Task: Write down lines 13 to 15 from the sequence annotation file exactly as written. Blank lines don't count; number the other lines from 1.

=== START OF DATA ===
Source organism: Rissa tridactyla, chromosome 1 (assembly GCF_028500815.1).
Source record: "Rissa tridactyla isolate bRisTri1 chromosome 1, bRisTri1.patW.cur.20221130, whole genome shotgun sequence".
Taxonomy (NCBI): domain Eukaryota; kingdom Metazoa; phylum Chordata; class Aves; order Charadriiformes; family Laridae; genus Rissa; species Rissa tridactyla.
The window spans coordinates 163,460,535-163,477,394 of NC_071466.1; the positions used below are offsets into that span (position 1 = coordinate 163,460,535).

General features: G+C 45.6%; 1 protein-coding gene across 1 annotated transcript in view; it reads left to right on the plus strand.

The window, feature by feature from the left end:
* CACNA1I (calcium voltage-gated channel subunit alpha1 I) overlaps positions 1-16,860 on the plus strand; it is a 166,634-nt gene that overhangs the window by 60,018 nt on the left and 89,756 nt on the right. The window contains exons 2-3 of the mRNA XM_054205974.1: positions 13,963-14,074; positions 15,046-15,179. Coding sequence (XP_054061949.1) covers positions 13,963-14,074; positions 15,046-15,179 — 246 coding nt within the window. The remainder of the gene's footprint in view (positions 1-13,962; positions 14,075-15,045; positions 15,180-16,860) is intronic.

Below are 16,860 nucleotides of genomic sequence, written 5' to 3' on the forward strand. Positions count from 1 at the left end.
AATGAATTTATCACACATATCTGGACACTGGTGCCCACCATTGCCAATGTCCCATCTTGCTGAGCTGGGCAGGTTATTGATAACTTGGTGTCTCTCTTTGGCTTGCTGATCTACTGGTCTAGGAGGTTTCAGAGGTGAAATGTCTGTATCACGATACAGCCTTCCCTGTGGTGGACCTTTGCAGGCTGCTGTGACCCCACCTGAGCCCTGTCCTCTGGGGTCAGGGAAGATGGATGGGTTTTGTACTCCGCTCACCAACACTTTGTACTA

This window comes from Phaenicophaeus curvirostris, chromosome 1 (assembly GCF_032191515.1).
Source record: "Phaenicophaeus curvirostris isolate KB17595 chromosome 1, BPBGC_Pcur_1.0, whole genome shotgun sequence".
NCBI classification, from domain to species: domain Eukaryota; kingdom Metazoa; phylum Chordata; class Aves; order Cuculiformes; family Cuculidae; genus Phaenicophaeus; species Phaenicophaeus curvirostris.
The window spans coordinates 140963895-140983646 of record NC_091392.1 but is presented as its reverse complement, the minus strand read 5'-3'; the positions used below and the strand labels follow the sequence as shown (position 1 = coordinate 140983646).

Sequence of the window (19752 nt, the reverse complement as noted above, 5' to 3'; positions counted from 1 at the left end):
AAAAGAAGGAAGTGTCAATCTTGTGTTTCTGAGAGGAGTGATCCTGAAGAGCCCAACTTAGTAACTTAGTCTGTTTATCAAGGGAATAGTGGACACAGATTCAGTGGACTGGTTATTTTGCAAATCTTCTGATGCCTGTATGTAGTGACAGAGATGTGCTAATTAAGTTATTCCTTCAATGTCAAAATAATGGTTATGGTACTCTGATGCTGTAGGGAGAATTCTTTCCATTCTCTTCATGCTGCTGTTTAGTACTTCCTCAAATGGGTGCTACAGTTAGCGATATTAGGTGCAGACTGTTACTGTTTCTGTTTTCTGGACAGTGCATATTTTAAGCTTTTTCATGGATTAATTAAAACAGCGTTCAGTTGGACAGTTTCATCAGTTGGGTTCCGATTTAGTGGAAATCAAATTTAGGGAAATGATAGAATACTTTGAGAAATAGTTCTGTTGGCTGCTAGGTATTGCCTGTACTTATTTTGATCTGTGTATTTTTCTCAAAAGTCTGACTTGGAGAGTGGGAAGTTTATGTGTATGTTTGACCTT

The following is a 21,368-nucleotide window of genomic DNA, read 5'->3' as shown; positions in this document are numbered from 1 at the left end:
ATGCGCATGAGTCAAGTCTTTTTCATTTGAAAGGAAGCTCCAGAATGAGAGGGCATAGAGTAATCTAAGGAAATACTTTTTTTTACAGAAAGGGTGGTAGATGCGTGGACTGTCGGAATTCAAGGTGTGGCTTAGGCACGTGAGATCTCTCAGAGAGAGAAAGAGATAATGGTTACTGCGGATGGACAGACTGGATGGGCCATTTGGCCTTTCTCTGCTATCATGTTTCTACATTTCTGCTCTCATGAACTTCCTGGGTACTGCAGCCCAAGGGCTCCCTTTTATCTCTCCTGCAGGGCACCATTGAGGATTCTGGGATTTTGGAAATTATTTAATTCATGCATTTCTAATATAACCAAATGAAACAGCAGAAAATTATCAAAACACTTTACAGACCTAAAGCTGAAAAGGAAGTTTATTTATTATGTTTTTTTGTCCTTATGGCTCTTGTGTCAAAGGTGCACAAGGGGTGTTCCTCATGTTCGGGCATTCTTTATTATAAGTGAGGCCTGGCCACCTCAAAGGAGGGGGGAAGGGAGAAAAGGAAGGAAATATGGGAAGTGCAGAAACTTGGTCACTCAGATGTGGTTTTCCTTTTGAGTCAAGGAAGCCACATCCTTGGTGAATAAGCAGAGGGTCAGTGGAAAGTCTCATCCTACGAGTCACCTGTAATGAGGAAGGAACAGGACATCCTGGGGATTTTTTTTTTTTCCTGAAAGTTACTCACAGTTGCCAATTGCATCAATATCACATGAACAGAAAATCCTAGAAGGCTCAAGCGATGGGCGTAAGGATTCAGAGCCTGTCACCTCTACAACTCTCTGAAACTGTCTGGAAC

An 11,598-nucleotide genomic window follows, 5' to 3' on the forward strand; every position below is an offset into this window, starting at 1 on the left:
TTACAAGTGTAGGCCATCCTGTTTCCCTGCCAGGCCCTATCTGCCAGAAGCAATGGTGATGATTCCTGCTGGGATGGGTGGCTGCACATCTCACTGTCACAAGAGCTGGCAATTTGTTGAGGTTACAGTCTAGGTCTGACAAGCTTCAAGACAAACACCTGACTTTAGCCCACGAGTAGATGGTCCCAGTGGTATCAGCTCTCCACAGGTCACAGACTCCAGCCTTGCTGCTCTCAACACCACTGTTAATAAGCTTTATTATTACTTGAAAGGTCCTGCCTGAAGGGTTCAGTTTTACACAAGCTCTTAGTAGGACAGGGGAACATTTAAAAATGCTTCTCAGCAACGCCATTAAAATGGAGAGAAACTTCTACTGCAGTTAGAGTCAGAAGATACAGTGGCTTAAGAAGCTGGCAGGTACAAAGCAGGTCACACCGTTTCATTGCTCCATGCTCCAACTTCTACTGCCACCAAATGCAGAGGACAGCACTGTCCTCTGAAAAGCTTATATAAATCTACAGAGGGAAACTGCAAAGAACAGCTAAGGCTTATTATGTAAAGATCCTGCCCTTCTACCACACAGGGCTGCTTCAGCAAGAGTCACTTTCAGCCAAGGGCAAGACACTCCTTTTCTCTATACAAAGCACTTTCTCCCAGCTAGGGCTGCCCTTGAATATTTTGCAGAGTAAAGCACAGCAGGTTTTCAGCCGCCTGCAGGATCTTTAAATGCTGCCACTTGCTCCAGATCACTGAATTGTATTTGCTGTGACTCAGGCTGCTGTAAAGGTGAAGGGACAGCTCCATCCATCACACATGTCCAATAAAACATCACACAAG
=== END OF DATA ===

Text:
The window spans coordinates 140963895-140983646 of record NC_091392.1 but is presented as its reverse complement, the minus strand read 5'-3'; the positions used below and the strand labels follow the sequence as shown (position 1 = coordinate 140983646).

Sequence of the window (19752 nt, the reverse complement as noted above, 5' to 3'; positions counted from 1 at the left end):
AAAAGAAGGAAGTGTCAATCTTGTGTTTCTGAGAGGAGTGATCCTGAAGAGCCCAACTTAGTAACTTAGTCTGTTTATCAAGGGAATAGTGGACACAGATTCAGTGGACTGGTTATTTTGCAAATCTTCTGATGCCTGTATGTAGTGACAGAGATGTGCTAATTAAGTTATTCCTTCAATGTCAAAATAATGGTTATGGTACTCTGATGCTGTAGGGAGAATTCTTTCCATTCTCTTCATGCTGCTGTTTAGTACTTCCTCAAATGGGTGCTACAGTTAGCGATATTAGGTGCAGACTGTTACTGTTTCTGTTTTCTGGACAGTGCATATTTTAAGCTTTTTCATGGATTAATTAAAACAGCGTTCAGTTGGACAGTTTCATCAGTTGGGTTCCGATTTAGTGGAAATCAAATTTAGGGAAATGATAGAATACTTTGAGAAATAGTTCTGTTGGCTGCTAGGTATTGCCTGTACTTATTTTGATCTGTGTATTTTTCTCAAAAGTCTGACTTGGAGAGTGGGAAGTTTATGTGTATGTTTGACCTT